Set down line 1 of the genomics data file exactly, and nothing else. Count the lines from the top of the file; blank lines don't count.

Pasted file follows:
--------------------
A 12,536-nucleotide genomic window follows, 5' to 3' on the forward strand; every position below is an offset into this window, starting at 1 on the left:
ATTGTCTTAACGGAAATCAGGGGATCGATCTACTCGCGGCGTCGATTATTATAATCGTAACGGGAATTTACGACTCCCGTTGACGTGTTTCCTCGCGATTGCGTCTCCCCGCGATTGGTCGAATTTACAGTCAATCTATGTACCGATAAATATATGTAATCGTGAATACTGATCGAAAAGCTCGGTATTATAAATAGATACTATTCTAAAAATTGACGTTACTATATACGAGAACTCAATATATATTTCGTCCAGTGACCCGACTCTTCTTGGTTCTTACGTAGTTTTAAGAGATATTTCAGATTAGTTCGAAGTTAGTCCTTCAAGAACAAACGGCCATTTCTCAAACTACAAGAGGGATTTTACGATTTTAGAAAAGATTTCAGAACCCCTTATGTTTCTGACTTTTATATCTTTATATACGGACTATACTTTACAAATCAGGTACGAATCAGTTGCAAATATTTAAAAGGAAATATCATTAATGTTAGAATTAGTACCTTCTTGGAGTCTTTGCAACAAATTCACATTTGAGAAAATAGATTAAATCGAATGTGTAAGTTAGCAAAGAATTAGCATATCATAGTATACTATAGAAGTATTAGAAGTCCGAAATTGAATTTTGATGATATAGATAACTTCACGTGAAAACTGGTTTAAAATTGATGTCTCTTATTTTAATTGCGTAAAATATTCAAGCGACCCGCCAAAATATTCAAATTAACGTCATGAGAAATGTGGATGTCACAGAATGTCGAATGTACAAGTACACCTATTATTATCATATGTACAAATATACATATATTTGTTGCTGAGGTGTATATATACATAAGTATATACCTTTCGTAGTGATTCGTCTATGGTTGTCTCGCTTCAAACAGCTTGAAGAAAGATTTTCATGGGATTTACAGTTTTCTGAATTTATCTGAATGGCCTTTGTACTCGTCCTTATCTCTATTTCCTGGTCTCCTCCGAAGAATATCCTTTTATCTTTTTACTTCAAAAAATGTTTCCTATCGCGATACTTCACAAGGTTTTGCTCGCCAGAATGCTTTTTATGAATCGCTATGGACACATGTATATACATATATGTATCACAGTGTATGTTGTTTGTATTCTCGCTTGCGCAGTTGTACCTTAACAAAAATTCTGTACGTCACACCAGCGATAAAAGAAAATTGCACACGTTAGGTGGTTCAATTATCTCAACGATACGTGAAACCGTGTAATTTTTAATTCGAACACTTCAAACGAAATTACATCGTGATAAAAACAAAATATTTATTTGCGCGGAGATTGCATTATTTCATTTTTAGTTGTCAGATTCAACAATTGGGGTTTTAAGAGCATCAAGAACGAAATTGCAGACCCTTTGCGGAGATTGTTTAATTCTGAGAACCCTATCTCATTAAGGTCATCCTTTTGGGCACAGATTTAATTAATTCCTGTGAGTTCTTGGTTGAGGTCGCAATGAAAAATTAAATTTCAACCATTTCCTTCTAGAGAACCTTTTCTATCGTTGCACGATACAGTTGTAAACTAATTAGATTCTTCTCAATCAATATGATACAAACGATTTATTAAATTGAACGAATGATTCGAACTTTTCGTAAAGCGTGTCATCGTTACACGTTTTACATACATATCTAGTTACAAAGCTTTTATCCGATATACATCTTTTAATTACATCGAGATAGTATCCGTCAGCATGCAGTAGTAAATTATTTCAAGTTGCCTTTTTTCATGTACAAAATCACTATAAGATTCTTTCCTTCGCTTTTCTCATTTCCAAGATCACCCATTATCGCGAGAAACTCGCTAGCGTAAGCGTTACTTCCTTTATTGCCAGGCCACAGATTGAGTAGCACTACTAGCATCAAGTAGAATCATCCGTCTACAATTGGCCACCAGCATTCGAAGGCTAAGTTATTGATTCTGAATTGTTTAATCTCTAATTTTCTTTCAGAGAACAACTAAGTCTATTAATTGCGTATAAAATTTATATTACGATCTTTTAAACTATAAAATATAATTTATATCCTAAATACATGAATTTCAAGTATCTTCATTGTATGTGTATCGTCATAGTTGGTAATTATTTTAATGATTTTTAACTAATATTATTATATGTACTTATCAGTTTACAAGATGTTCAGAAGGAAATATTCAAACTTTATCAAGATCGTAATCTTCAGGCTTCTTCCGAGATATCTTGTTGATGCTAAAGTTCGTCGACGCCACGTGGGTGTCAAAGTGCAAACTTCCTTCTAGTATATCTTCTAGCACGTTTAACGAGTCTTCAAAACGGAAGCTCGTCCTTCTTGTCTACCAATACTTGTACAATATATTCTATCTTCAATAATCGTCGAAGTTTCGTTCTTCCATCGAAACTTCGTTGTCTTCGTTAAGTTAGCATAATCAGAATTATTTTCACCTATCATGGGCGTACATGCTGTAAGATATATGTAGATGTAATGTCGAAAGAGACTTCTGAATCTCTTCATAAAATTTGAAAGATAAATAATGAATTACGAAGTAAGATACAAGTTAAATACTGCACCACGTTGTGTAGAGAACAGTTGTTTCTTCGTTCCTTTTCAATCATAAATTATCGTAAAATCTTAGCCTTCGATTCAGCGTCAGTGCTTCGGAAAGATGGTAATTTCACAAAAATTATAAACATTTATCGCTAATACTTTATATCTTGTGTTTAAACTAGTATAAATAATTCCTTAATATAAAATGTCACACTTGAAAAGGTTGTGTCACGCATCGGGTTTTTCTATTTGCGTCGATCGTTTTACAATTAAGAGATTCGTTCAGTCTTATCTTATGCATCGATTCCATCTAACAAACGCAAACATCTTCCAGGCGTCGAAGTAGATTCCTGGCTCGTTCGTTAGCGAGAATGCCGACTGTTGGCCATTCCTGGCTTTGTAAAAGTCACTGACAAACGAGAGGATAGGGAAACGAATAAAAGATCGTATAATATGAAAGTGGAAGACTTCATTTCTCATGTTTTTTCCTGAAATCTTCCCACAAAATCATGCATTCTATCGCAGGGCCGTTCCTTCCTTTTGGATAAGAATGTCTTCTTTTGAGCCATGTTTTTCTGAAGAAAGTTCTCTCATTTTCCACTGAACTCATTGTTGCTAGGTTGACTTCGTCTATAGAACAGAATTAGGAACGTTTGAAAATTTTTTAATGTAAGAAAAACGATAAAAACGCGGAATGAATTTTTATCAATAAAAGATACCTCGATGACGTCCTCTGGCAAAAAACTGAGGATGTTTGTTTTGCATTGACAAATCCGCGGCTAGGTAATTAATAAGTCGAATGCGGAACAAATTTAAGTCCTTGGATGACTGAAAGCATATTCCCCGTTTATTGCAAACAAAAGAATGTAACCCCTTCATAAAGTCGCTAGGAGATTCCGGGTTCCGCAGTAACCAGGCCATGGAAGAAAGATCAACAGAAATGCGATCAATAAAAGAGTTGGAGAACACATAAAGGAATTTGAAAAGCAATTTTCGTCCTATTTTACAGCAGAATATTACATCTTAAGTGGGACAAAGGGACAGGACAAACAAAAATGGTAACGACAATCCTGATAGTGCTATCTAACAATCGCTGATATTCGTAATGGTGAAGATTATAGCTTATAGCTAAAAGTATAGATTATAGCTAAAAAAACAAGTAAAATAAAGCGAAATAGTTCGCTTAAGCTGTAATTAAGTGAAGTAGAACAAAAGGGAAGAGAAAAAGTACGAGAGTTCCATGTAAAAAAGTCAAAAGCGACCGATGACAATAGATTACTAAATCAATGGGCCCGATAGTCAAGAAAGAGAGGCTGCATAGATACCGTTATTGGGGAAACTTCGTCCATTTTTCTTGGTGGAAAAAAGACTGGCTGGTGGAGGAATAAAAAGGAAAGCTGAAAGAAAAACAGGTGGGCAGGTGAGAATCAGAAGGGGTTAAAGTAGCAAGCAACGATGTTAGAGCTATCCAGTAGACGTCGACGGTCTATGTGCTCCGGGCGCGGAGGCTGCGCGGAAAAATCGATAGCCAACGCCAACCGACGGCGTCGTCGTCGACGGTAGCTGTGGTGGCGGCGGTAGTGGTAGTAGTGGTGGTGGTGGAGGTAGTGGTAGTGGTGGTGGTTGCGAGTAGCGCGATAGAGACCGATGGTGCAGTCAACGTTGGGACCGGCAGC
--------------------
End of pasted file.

A 12,536-nucleotide genomic window follows, 5' to 3' on the forward strand; every position below is an offset into this window, starting at 1 on the left: